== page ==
2.2 Problem solving and programming
How computers can be used to solve problems and programs can be written to solve them (Learners will benefit from being able to program in a procedure/ imperative language and object oriented language.)

2.3 Algorithms
The use of algorithms to describe problems and standard algorithms.

A Level Content of non-exam assessment Programming Project (Component 03 or 04)

Learners will be expected to analyse, design, develop, test, evaluate and document a substantial program written in a suitable programming language. The underlying approach to the project is to apply the principles of computational thinking to a practical coding problem. Learners will be expected to apply appropriate principles from an agile development approach to the project development.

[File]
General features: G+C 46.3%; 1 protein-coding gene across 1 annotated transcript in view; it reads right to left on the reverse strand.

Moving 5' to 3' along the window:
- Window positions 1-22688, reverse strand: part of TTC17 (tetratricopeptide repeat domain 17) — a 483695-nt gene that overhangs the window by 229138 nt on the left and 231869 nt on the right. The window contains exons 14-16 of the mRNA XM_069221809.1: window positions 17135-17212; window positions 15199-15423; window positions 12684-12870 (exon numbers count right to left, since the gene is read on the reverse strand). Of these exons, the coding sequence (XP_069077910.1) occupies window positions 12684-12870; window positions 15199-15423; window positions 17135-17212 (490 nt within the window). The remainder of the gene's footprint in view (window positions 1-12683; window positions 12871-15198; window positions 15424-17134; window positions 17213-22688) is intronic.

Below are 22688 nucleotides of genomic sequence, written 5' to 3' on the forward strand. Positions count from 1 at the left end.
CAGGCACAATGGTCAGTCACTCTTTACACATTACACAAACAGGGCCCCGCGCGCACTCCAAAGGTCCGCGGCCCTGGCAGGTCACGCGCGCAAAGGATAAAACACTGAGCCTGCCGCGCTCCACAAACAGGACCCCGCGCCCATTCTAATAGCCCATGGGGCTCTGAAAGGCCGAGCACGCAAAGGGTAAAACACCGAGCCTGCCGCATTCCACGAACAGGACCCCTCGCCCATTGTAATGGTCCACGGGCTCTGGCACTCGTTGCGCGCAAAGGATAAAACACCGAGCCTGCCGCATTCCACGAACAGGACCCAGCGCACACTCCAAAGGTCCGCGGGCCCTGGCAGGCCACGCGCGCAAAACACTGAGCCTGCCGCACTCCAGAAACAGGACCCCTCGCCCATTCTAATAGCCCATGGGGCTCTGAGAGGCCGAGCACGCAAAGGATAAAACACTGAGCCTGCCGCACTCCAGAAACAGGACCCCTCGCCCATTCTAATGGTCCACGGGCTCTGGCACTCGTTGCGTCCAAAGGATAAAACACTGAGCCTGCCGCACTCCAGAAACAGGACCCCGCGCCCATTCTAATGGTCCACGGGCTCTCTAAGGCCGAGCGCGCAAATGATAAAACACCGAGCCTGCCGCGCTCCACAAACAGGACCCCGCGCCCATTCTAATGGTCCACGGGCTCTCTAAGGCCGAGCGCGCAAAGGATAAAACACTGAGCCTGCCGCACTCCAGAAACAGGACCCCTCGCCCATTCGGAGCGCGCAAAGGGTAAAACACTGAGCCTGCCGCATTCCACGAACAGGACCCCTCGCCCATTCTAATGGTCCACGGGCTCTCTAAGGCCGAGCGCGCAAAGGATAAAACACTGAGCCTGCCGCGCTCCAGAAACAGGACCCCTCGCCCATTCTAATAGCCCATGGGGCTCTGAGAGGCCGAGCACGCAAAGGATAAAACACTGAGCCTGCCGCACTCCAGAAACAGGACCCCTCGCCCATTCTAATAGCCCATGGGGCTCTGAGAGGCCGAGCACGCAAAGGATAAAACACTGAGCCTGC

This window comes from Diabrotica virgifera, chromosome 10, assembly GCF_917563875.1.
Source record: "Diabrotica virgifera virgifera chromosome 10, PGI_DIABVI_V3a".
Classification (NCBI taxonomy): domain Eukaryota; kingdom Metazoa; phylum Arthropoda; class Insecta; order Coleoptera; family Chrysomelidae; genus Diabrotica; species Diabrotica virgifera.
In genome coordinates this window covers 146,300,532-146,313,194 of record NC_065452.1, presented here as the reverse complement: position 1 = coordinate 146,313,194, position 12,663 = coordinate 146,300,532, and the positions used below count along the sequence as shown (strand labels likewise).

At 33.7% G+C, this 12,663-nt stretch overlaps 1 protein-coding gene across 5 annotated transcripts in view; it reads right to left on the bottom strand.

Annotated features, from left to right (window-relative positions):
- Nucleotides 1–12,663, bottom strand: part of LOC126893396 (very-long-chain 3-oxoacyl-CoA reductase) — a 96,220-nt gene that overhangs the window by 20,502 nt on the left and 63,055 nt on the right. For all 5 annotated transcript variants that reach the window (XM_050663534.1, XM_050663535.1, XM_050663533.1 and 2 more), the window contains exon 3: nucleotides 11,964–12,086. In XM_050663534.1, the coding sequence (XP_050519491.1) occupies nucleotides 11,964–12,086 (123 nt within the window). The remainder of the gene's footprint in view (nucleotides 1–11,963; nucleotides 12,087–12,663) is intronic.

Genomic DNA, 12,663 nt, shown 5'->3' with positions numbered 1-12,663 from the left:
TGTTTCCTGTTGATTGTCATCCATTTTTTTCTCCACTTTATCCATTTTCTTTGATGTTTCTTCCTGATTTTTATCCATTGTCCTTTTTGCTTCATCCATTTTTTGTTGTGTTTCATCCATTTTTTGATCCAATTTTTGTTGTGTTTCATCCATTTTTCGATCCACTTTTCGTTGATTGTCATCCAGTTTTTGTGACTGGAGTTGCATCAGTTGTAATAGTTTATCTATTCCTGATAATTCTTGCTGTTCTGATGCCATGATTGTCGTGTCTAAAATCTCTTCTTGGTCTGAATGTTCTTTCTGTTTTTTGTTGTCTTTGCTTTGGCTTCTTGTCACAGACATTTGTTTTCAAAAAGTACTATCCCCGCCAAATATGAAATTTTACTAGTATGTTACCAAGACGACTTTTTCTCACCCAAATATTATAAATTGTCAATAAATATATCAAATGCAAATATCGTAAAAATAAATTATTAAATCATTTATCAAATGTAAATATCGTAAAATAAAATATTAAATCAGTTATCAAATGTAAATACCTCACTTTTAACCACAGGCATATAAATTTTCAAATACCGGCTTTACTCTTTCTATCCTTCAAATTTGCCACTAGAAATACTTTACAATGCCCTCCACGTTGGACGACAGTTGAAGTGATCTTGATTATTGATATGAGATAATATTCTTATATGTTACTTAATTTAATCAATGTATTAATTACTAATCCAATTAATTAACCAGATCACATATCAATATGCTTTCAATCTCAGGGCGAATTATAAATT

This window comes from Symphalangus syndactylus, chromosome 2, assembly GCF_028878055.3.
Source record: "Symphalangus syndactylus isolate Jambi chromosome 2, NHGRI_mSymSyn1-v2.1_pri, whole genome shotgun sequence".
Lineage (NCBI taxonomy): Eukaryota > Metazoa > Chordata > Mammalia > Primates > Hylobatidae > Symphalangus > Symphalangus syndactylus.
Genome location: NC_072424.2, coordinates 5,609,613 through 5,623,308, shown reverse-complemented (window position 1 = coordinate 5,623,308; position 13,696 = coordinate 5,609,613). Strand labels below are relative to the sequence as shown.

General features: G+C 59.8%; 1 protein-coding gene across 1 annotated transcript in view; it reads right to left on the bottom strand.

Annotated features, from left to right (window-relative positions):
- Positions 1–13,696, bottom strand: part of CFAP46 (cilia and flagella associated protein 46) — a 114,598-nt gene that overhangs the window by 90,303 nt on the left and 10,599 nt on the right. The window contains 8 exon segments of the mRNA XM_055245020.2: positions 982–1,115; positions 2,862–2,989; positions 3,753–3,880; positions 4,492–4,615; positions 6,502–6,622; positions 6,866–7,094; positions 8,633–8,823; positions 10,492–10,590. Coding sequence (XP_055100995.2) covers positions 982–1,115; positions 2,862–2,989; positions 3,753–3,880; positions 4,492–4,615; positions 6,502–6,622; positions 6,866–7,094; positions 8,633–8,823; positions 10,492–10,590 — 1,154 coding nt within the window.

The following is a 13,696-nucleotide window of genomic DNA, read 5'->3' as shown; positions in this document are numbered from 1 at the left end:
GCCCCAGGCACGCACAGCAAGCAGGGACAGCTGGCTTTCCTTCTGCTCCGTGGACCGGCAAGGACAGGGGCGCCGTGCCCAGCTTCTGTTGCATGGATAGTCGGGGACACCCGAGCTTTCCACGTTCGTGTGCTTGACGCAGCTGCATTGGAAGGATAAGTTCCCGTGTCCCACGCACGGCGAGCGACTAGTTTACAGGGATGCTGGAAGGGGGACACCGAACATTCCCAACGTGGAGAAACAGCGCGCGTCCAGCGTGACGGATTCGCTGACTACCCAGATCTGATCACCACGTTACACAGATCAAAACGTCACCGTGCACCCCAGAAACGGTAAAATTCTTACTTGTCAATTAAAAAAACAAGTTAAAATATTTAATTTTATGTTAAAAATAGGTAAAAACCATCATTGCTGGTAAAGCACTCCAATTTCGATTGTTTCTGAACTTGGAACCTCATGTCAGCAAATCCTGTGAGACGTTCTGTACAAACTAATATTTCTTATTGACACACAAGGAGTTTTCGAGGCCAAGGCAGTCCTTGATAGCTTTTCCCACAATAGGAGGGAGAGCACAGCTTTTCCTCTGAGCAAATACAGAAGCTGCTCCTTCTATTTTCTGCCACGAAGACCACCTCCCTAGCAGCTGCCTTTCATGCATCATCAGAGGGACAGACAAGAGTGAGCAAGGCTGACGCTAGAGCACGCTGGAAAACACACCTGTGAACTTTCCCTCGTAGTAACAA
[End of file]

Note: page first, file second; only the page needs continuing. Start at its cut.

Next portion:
While the project assessment criteria are organised into specific categories, it is anticipated the final report will document the agile development process and elements for each of the assessment categories will appear throughout the report.

3.1. Analysis of the problem (10 marks)

3.2. Design of the solution (15 marks)

3.3. Developing the solution (25 marks)

3.4. Evaluation (20 marks)

Assessment: Non exam Programming Project
Weighting: 20% of total A Level.

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How will I learn?

The key features of this specification encourage:

  • computational thinking
  • problem solving using computers
  • computer programming and algorithms